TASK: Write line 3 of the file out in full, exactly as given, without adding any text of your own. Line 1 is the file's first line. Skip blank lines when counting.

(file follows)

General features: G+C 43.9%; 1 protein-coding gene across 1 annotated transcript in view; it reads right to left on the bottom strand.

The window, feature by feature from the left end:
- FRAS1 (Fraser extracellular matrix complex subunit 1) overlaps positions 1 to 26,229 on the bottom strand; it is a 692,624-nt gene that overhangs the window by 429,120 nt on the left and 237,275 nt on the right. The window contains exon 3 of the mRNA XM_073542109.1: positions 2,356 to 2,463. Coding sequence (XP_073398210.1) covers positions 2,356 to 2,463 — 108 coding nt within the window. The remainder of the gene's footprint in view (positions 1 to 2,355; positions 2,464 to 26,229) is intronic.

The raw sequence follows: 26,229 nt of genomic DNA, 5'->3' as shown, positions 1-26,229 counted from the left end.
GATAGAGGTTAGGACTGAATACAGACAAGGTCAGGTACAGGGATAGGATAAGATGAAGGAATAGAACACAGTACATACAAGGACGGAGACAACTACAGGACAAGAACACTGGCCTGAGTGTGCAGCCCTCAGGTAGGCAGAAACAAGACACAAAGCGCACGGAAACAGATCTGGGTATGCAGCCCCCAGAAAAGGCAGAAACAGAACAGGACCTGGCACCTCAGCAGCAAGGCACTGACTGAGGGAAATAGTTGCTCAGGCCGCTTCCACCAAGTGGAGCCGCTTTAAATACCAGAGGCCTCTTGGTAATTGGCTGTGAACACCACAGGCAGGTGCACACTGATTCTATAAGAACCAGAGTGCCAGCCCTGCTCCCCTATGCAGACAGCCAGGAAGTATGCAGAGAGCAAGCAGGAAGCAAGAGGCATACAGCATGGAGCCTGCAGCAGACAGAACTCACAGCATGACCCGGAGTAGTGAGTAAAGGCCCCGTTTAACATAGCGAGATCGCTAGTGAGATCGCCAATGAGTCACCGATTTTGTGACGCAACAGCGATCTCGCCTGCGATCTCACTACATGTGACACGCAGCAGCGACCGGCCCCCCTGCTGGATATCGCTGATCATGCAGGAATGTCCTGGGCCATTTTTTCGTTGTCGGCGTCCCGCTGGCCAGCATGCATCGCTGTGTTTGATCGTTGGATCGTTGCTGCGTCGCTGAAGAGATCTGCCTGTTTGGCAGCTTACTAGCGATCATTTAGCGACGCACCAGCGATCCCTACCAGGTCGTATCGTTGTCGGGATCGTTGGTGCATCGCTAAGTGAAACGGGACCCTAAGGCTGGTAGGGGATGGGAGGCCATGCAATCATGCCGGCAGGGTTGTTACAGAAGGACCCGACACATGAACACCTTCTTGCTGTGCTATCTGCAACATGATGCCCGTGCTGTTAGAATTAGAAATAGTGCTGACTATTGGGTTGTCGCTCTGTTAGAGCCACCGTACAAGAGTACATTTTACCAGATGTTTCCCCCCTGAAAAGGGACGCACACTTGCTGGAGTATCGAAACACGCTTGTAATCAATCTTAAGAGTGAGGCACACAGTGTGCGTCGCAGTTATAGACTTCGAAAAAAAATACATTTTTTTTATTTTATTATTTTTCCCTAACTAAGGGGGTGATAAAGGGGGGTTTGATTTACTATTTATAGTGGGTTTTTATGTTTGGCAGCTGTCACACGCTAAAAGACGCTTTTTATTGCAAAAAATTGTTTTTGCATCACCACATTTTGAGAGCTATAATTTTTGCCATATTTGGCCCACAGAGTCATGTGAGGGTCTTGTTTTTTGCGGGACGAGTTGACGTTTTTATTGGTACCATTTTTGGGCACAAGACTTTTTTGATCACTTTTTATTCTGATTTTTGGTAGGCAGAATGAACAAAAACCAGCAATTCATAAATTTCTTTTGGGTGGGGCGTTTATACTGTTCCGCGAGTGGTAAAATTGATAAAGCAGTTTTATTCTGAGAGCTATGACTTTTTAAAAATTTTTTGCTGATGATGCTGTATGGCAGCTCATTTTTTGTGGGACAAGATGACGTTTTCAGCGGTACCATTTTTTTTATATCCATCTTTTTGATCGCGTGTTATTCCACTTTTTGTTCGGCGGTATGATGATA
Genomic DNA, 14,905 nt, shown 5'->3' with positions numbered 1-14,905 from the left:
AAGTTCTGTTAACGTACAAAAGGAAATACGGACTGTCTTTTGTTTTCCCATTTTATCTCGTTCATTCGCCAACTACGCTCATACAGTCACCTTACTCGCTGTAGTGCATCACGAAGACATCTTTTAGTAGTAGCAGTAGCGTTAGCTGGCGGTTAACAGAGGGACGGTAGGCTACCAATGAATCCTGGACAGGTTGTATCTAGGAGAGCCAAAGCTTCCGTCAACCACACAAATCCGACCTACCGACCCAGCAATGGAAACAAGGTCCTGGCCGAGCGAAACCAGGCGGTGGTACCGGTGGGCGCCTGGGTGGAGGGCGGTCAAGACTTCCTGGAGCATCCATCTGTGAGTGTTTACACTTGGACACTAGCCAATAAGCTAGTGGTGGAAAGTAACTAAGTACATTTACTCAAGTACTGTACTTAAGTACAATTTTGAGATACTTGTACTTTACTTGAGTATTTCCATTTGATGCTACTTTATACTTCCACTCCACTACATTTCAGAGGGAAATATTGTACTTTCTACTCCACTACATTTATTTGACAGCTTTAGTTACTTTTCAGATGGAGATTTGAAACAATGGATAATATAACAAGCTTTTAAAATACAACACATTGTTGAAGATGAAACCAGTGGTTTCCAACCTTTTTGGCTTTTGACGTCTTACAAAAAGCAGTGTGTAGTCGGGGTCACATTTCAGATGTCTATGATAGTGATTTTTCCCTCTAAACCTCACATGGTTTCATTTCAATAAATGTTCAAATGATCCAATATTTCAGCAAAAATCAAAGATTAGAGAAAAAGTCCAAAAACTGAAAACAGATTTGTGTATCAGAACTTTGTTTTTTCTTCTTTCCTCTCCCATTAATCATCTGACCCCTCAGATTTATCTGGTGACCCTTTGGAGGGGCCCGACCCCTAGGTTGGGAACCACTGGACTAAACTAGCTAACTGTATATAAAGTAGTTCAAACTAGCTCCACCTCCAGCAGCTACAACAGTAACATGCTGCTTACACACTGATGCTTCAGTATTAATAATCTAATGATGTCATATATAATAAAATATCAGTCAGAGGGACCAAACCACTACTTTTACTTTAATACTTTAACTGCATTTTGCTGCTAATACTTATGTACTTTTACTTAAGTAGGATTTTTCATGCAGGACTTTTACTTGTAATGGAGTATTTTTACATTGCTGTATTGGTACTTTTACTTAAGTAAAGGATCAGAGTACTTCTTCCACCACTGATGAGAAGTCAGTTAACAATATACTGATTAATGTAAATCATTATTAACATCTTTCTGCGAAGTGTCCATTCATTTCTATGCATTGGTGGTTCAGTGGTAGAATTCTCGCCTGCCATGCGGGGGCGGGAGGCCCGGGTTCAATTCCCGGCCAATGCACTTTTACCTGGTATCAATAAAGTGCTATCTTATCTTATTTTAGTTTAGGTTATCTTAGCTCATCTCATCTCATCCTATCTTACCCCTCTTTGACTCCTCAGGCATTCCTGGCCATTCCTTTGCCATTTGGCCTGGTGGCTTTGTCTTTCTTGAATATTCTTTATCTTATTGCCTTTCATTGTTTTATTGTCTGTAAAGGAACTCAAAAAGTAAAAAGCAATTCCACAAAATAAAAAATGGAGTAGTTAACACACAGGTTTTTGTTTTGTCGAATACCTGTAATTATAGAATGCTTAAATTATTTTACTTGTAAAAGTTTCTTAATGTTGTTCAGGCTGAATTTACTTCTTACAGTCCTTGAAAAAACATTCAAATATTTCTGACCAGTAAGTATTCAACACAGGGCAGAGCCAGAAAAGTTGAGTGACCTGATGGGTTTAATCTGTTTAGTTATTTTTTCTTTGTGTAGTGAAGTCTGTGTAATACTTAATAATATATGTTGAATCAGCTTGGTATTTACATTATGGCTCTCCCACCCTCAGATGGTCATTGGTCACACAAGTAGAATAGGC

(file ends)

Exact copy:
- FRAS1 (Fraser extracellular matrix complex subunit 1) overlaps positions 1 to 26,229 on the bottom strand; it is a 692,624-nt gene that overhangs the window by 429,120 nt on the left and 237,275 nt on the right. The window contains exon 3 of the mRNA XM_073542109.1: positions 2,356 to 2,463. Coding sequence (XP_073398210.1) covers positions 2,356 to 2,463 — 108 coding nt within the window. The remainder of the gene's footprint in view (positions 1 to 2,355; positions 2,464 to 26,229) is intronic.